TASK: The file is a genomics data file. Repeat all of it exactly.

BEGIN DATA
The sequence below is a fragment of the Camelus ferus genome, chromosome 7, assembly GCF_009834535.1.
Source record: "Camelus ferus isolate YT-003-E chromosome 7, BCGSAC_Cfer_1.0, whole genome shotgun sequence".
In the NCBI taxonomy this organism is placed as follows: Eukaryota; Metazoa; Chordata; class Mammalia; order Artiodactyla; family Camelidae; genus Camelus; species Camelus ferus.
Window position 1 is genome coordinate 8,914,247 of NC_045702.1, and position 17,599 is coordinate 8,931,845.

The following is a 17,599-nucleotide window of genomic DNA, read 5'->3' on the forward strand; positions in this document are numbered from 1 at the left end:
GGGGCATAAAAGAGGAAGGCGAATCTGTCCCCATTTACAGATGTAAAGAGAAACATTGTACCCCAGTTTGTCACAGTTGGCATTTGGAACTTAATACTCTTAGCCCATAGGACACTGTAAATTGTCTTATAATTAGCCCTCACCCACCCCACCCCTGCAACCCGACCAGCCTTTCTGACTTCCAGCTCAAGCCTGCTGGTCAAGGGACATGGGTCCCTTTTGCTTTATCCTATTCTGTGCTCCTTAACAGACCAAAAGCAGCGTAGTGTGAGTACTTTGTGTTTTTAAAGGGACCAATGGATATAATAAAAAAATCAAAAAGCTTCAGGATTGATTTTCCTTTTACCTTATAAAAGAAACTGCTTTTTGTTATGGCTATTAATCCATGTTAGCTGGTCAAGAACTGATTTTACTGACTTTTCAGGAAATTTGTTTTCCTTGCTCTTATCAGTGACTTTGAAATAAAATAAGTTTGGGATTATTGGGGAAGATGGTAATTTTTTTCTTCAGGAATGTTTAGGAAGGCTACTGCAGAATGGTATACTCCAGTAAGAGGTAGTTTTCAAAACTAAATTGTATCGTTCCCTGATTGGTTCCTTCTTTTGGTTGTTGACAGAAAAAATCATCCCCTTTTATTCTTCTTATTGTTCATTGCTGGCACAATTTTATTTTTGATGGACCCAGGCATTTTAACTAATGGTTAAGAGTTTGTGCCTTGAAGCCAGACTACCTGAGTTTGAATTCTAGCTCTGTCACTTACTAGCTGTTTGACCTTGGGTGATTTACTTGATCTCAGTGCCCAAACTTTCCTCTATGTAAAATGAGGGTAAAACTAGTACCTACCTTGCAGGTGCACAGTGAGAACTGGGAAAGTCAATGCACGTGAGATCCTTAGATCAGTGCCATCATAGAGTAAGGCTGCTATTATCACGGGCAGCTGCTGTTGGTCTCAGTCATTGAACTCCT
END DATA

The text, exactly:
The sequence below is a fragment of the Camelus ferus genome, chromosome 7, assembly GCF_009834535.1.
Source record: "Camelus ferus isolate YT-003-E chromosome 7, BCGSAC_Cfer_1.0, whole genome shotgun sequence".
In the NCBI taxonomy this organism is placed as follows: Eukaryota; Metazoa; Chordata; class Mammalia; order Artiodactyla; family Camelidae; genus Camelus; species Camelus ferus.
Window position 1 is genome coordinate 8,914,247 of NC_045702.1, and position 17,599 is coordinate 8,931,845.

The following is a 17,599-nucleotide window of genomic DNA, read 5'->3' on the forward strand; positions in this document are numbered from 1 at the left end:
GGGGCATAAAAGAGGAAGGCGAATCTGTCCCCATTTACAGATGTAAAGAGAAACATTGTACCCCAGTTTGTCACAGTTGGCATTTGGAACTTAATACTCTTAGCCCATAGGACACTGTAAATTGTCTTATAATTAGCCCTCACCCACCCCACCCCTGCAACCCGACCAGCCTTTCTGACTTCCAGCTCAAGCCTGCTGGTCAAGGGACATGGGTCCCTTTTGCTTTATCCTATTCTGTGCTCCTTAACAGACCAAAAGCAGCGTAGTGTGAGTACTTTGTGTTTTTAAAGGGACCAATGGATATAATAAAAAAATCAAAAAGCTTCAGGATTGATTTTCCTTTTACCTTATAAAAGAAACTGCTTTTTGTTATGGCTATTAATCCATGTTAGCTGGTCAAGAACTGATTTTACTGACTTTTCAGGAAATTTGTTTTCCTTGCTCTTATCAGTGACTTTGAAATAAAATAAGTTTGGGATTATTGGGGAAGATGGTAATTTTTTTCTTCAGGAATGTTTAGGAAGGCTACTGCAGAATGGTATACTCCAGTAAGAGGTAGTTTTCAAAACTAAATTGTATCGTTCCCTGATTGGTTCCTTCTTTTGGTTGTTGACAGAAAAAATCATCCCCTTTTATTCTTCTTATTGTTCATTGCTGGCACAATTTTATTTTTGATGGACCCAGGCATTTTAACTAATGGTTAAGAGTTTGTGCCTTGAAGCCAGACTACCTGAGTTTGAATTCTAGCTCTGTCACTTACTAGCTGTTTGACCTTGGGTGATTTACTTGATCTCAGTGCCCAAACTTTCCTCTATGTAAAATGAGGGTAAAACTAGTACCTACCTTGCAGGTGCACAGTGAGAACTGGGAAAGTCAATGCACGTGAGATCCTTAGATCAGTGCCATCATAGAGTAAGGCTGCTATTATCACGGGCAGCTGCTGTTGGTCTCAGTCATTGAACTCCT